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Designing the future of sustainable cycling

The Revolutionary Paper Helmet

Robert L. Peters, a doyen of graphic design and its education, is credited with the phrase “Design creates culture. Culture shapes values. Values determine the future.”

Never could a truer word be spoken than when it comes to cycling.

Often heralded as the sustainable alternative to our carbon-consuming world, the cycling industry is frequently a hotbed of futuristic design, innovative approaches to culture and health-promoting values.

Cue, the paper cycling helmet. Despite its oxymoronic nature, this new invention is in fact taking the industry by storm as it combines high-end design with sustainable sourcing and futuristic ideals.

For R&D and technology publication The Memo, ‘this paper helmet is cycling innovation at its best.’ Branded as the EcoHelmet, the design is the brainchild of New York designer Isis Shiffer, and has recently won a prestigious James Dyson Award for its contribution to design engineering.

The helmet, which is made of waterproofed paper and woven into a honeycomb pattern to create its sturdy form, tackles a number of important issues currently effecting the cycling industry.

One such issue is the safety of cyclists who participate in bike share schemes. The Memo reported that ‘almost 90 per cent of bike-share users don’t wear helmets, and most feel unsafe on the road.’

With the popularity of bike-sharing as a rental model soaring internationally in recent years, something must be done to accommodate the needs of the ad-hoc cyclists who put their lives at risk on a daily basis by riding without adequate protection.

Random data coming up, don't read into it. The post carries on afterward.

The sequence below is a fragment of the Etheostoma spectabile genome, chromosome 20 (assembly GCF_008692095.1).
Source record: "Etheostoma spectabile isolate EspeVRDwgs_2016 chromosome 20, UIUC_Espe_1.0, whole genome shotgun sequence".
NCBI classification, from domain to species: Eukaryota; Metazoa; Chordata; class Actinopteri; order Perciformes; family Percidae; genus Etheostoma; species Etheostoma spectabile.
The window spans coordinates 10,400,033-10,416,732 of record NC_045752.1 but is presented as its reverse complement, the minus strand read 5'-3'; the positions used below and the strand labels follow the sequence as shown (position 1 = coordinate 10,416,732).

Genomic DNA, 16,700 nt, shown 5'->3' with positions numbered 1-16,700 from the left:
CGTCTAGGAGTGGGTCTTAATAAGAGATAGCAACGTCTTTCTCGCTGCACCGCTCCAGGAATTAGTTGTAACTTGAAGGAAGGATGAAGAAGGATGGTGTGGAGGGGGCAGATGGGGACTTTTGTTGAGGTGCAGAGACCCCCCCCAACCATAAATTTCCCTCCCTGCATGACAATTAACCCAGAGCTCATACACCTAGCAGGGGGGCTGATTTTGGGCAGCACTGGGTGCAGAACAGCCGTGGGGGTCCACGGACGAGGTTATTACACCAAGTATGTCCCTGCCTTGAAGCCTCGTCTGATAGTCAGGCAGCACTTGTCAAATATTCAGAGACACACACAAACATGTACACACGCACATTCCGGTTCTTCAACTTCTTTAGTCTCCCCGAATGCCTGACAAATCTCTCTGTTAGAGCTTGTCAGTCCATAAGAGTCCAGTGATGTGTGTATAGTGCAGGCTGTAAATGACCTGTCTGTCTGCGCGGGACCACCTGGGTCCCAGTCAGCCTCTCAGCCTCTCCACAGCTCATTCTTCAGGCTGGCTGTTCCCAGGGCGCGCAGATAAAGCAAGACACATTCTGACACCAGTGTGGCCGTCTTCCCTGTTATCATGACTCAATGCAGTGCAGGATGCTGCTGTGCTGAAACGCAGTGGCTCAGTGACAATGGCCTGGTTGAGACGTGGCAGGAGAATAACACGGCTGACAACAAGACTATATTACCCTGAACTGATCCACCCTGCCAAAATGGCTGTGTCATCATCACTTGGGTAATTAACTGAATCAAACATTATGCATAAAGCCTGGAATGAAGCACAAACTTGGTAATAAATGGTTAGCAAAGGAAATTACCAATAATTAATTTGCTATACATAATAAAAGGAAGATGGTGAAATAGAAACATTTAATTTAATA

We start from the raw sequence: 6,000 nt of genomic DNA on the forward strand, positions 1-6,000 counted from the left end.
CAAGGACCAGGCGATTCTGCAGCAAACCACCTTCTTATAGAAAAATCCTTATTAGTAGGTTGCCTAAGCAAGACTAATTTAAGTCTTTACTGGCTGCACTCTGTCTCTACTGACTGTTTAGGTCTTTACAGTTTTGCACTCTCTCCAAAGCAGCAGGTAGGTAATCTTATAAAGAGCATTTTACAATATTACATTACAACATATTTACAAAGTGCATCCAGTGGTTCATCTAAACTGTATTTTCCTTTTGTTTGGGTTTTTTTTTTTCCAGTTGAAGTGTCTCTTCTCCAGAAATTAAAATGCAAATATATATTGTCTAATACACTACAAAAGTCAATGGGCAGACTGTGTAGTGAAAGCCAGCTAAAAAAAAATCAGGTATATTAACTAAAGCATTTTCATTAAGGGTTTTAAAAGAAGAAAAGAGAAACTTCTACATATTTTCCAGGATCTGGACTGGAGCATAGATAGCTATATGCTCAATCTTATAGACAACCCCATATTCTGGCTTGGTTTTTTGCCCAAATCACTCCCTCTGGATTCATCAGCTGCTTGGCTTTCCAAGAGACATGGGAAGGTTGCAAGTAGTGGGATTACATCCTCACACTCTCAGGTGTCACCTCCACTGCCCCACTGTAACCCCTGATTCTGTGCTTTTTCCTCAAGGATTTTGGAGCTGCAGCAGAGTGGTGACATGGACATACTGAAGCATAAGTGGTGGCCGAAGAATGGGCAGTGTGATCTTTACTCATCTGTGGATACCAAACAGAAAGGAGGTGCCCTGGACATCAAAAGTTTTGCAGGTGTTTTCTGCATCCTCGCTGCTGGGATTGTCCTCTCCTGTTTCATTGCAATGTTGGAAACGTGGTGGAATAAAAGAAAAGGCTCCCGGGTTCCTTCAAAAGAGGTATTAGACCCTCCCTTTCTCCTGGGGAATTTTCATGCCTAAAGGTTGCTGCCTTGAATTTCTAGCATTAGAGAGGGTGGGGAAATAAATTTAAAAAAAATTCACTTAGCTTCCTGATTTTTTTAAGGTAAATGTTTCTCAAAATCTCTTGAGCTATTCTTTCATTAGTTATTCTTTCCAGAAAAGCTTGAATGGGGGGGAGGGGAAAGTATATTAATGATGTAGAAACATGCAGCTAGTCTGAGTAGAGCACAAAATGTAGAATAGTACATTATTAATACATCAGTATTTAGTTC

Shiffer aims to sell the EcoHelmet for the reasonable price of 5 USD, and to make them available for sale at each bike share stop. One sales model could be that undertaken by renowned innovators Facebook in their creation of a keyboard vending machine.

Reported back in 2011 by Fortune Magazine as an efficient and cost effective way to distribute equipment, this could work well as a dispensing model for the helmet and make its usage as user-friendly and convenient as possible.

The helmet can also be seen as a solution to further reducing the impact of cycling on the environment. Although of course cycling is by far the eco-friendlier option when compared to driving individual vehicles or even taking public transport, this too is not without its own carbon footprint.

The Guardian undertook such research back in 2012, and argued that the processes used to make and dispose of bicycles must be considered when analysing their overall impact on the environment. It is reported that most mainstream bicycles are manufactured in China and East Asia, with specialised parts often being made in the USA and shipped to Asia for assembly. When all this is taken into consideration, the eco-friendly credentials of your bike suddenly look a little less green. Combine this with the plastic that goes into making your helmet and the devastating impact this is having on the environment, and the need for a more sustainable model is self-evident.

Although the EcoHelmet is not yet ready for mass production, it is hoped it can be rolled out in the near future with the help of investors and bike share programs looking to adopt the idea. For CityLab, the helmet could be a game changer. It argues;

‘helmet use plays a role in shifting the culture toward safe cycling practices, and underpinning all of the complaints about headgear is the very real inconvenience of lugging your helmet around everywhere. The ease and unobtrusiveness of EcoHelmet would render those gripes obsolete, and make cyclists and bike-share companies alike breathe a little easier.’

Through a simple, crisp design, forward thinking technology and an innovative approach to sustainability, the EcoHelmet could soon be coming to a bike-share near you.

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